You know those surveys of job roles and relevant pay scales? And then those other articles about how and why domestic housework is never included in those surveys and any pay scale? Well we now have a new kind of housework: data housework. This is where we as users or customers do all the admin grunt work for services and companies, or even employers. Personal admin records, preferences, histories or managed data permissions. Records of subordinates, of customer feedback, all are Data Housework. Keeping things ship shape, at low or no cost.
We are all now employees of platform society and lean capitalism thinking. I do your (the company) work to update my records because you basically are too lazy and tight to do it yourself. But that’s part of the exchange for using your device or service. Is it a fair exchange? Probably, in the case of free apps and website services. I don’t know. But the problem is compounded. This mentality has spread into more conventional aspects of the world of work. Academics complain about the relentless march of admin into their job roles. Previously left to teach and research, seeding new ideas and fostering the best minds of the future, highly qualified specialists are now required to spend their time filling in attendance sheets, record outcomes of key performance indicators, make sure their young charges take part in mind numbing market research exercises. At no extra pay, with no leeway for time required. Consequently, jobs are then lost in the admin sector (at lower pay and qualification scales), in the name of lean efficiency. Everyone loses except the management and stakeholder investors, who on paper see KPI gains and overall cost cutting.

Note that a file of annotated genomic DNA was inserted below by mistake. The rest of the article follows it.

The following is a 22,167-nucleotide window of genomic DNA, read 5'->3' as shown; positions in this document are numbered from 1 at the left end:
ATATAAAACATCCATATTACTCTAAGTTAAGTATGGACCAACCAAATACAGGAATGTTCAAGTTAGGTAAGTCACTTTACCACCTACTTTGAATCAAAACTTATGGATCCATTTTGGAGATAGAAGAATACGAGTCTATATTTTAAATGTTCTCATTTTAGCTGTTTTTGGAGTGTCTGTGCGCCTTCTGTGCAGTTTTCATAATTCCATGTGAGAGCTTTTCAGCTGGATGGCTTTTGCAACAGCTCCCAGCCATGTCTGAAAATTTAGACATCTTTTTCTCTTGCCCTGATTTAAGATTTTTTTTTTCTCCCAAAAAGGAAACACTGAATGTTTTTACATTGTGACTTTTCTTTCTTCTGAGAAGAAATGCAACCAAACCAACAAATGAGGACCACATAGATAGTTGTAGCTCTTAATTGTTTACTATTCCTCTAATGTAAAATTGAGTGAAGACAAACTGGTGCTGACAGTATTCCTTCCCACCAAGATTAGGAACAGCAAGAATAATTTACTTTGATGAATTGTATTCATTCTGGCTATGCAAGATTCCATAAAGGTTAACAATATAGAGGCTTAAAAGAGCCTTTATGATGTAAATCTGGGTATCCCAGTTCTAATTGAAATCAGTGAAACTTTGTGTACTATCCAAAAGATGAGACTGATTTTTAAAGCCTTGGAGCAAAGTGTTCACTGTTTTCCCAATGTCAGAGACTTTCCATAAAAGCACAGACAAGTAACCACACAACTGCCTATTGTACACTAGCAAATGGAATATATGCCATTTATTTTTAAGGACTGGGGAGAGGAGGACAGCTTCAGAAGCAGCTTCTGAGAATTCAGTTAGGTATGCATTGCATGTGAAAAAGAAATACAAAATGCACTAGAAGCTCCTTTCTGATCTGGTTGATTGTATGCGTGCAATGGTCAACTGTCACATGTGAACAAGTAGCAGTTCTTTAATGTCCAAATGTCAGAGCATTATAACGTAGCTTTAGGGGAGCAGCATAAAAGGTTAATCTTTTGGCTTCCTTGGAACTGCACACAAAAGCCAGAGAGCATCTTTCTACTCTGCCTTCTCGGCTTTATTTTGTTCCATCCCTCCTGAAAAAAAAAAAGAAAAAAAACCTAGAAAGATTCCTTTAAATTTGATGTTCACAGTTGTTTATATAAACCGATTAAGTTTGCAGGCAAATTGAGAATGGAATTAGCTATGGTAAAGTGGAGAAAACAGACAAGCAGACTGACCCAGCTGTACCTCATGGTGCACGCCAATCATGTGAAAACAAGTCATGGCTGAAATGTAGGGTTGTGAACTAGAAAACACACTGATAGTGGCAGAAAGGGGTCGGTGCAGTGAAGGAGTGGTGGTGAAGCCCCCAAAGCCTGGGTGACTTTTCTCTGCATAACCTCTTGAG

Self employed persons will recognise the flexibility required for running their own business – they must indeed do all the record and inventory checking, the selling, the planning, the marketing, the hiring and firing, but they have the pleasure of it being their own company. In large institutions and big company employers this is obviously not the case, the situation is completely different, yet the principle is the same. I myself spend more and more time updating my own platform and account data, my archiving, my records, my permissions, my updated services. And this is while I’m not even employed or self-employed.
This is the modern world. Suck it up.